In a further blow for stock market debutantes, the Stock Exchange has run into growing opposition to its plan for an Alternative Investment Market for smaller companies.
The threatened new issue boycott follows a series of flotation embarrassments. The latest of these were McDonnell Douglas Information Systems (MDIS) and Aerostructures Hambles, two recently floated companies which shortly afterwards issued profit warnings, sending their shares plunging.
Samuel Montagu, the merchant bank, which was planning to raise money for Boxes, a carton manufacturer, has had to call off the plan because of the deteriorating climate.
Other companies are pressing ahead with plans to raise capital through the stock market, but at lower prices than they originally wanted.
Shares in Games Workshop, a fantasy wargame maker, were placed with institutions last week at just over half the originally intended price, to raise only pounds 12m instead of the previous pounds 20m target.
Other upcoming new issues include the pounds 225m flotation of lighting manufacturer TLG, the pounds 70m float of the Bright Reasons restaurant group and the pounds 150m float of New Look fashion shops.
Sponsors of companies hoping to raise money for the first time on the stock market are being told by their sales teams that some institutions are no longer interested in investing in the new issue market. Others have said that they might consider investing as long as the sponsors of an issue do not include any involved in one of the recent flops.
The sponsors to the MDIS and Aerostructures were Barings and N M Rothschild respectively. Rothschild is trying to float Century Inns, which runs more than 300 pubs. 'The tone of the market has clearly deteriorated,' says Ken Robertson, investment director at Scottish Widows, a leading mutual insurer and investment institution. 'People are feeling sore. I think from our standpoint we will be much more discriminating in the future and will invest markedly less in the new issue market.'
Mr Robertson played down stories that Scottish Widows had withdrawn altogether from the new issue market. 'It's not the case that we have imposed a blanket ban, but we judge that we will be much more selective about what we invest in. People are querying everything. Institutions are querying their own investment approach, and they are querying the integrity of the companies involved and they are asking questions about the priorities of the sponsors. There has been such a high number of new launches that have stumbled early on that it has left investors who were supportive of the general idea of providing capital for newish ventures feeling hurt and sore.'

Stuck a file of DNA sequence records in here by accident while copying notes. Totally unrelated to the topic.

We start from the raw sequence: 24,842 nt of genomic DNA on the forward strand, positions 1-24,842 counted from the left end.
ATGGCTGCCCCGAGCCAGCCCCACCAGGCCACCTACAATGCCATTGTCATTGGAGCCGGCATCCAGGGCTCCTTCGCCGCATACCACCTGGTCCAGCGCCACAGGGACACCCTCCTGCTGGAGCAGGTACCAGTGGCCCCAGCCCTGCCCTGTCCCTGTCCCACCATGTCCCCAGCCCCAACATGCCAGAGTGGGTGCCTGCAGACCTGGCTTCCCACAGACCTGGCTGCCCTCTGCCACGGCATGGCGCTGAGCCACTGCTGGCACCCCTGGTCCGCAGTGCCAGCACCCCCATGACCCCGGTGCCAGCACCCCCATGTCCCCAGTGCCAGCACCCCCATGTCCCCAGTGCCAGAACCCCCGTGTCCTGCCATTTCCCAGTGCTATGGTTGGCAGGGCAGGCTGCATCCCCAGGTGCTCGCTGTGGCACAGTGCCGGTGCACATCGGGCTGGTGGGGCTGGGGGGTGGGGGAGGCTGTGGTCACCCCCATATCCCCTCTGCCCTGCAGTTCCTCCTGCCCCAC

One merchant banker, still hopeful of bringing a company to the market in the next few weeks, said: 'I have never known a situation like this. It's the worst I've known things for around eight years.'
A fund manager for one of the City's largest investment institutions said: 'This has been highly embarrassing for the advisers associated with these floats.'
But the institutional coolness has not deterred International Trade and Exhibitions Group, the trade show organiser, which will tomorrow announce plans to come to the stock market next year.
At a meeting last week with the City Group for Smaller Companies, Michael Lawrence, chief executive of the Stock Exchange, faced what was described as 'energetic questioning' over the real costs of the planned Alternative Investment Market.
His proposal has failed to quell calls for a European version of Nasdaq, the US over- the-counter market that rivals the turnover of the New York Stock Exchange.
Stephen Breslin, of Ethical Holdings, a UK company listed on Nasdaq, argued that a Euro- Nasdaq might offer smaller companies access to a wider pool of capital.Reuse content